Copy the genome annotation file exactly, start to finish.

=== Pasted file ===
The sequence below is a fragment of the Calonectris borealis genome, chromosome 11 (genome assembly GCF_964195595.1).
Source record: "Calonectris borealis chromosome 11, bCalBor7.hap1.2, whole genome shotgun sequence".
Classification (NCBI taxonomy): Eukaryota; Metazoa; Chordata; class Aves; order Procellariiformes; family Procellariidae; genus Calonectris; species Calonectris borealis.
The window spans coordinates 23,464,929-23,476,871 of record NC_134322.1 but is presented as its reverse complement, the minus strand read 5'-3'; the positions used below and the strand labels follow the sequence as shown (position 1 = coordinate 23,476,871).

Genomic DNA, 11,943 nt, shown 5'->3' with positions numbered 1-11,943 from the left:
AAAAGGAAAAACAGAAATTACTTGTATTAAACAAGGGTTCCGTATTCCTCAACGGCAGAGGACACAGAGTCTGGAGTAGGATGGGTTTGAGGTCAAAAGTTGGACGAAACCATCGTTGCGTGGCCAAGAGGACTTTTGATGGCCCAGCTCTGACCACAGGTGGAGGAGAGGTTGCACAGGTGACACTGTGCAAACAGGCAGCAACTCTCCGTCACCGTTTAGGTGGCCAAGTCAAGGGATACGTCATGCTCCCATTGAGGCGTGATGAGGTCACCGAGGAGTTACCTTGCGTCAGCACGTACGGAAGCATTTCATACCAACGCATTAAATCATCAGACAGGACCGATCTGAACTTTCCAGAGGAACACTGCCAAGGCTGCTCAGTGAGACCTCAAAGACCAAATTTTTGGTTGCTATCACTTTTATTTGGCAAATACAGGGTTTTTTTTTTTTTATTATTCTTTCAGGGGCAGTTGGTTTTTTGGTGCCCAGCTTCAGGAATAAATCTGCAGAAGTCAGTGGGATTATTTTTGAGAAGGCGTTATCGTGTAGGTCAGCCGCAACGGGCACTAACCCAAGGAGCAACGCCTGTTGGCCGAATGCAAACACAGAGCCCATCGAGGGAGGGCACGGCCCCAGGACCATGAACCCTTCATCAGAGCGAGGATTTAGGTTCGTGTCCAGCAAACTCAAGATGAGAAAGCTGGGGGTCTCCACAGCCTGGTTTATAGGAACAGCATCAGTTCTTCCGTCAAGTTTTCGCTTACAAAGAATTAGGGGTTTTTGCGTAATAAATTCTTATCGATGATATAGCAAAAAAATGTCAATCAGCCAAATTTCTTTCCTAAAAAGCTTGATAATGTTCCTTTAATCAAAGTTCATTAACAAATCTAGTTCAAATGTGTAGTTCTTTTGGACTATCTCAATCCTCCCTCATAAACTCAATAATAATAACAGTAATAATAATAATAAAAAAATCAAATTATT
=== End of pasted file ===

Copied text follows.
The sequence below is a fragment of the Calonectris borealis genome, chromosome 11 (genome assembly GCF_964195595.1).
Source record: "Calonectris borealis chromosome 11, bCalBor7.hap1.2, whole genome shotgun sequence".
Classification (NCBI taxonomy): Eukaryota; Metazoa; Chordata; class Aves; order Procellariiformes; family Procellariidae; genus Calonectris; species Calonectris borealis.
The window spans coordinates 23,464,929-23,476,871 of record NC_134322.1 but is presented as its reverse complement, the minus strand read 5'-3'; the positions used below and the strand labels follow the sequence as shown (position 1 = coordinate 23,476,871).

Genomic DNA, 11,943 nt, shown 5'->3' with positions numbered 1-11,943 from the left:
AAAAGGAAAAACAGAAATTACTTGTATTAAACAAGGGTTCCGTATTCCTCAACGGCAGAGGACACAGAGTCTGGAGTAGGATGGGTTTGAGGTCAAAAGTTGGACGAAACCATCGTTGCGTGGCCAAGAGGACTTTTGATGGCCCAGCTCTGACCACAGGTGGAGGAGAGGTTGCACAGGTGACACTGTGCAAACAGGCAGCAACTCTCCGTCACCGTTTAGGTGGCCAAGTCAAGGGATACGTCATGCTCCCATTGAGGCGTGATGAGGTCACCGAGGAGTTACCTTGCGTCAGCACGTACGGAAGCATTTCATACCAACGCATTAAATCATCAGACAGGACCGATCTGAACTTTCCAGAGGAACACTGCCAAGGCTGCTCAGTGAGACCTCAAAGACCAAATTTTTGGTTGCTATCACTTTTATTTGGCAAATACAGGGTTTTTTTTTTTTTATTATTCTTTCAGGGGCAGTTGGTTTTTTGGTGCCCAGCTTCAGGAATAAATCTGCAGAAGTCAGTGGGATTATTTTTGAGAAGGCGTTATCGTGTAGGTCAGCCGCAACGGGCACTAACCCAAGGAGCAACGCCTGTTGGCCGAATGCAAACACAGAGCCCATCGAGGGAGGGCACGGCCCCAGGACCATGAACCCTTCATCAGAGCGAGGATTTAGGTTCGTGTCCAGCAAACTCAAGATGAGAAAGCTGGGGGTCTCCACAGCCTGGTTTATAGGAACAGCATCAGTTCTTCCGTCAAGTTTTCGCTTACAAAGAATTAGGGGTTTTTGCGTAATAAATTCTTATCGATGATATAGCAAAAAAATGTCAATCAGCCAAATTTCTTTCCTAAAAAGCTTGATAATGTTCCTTTAATCAAAGTTCATTAACAAATCTAGTTCAAATGTGTAGTTCTTTTGGACTATCTCAATCCTCCCTCATAAACTCAATAATAATAACAGTAATAATAATAATAAAAAAATCAAATTATT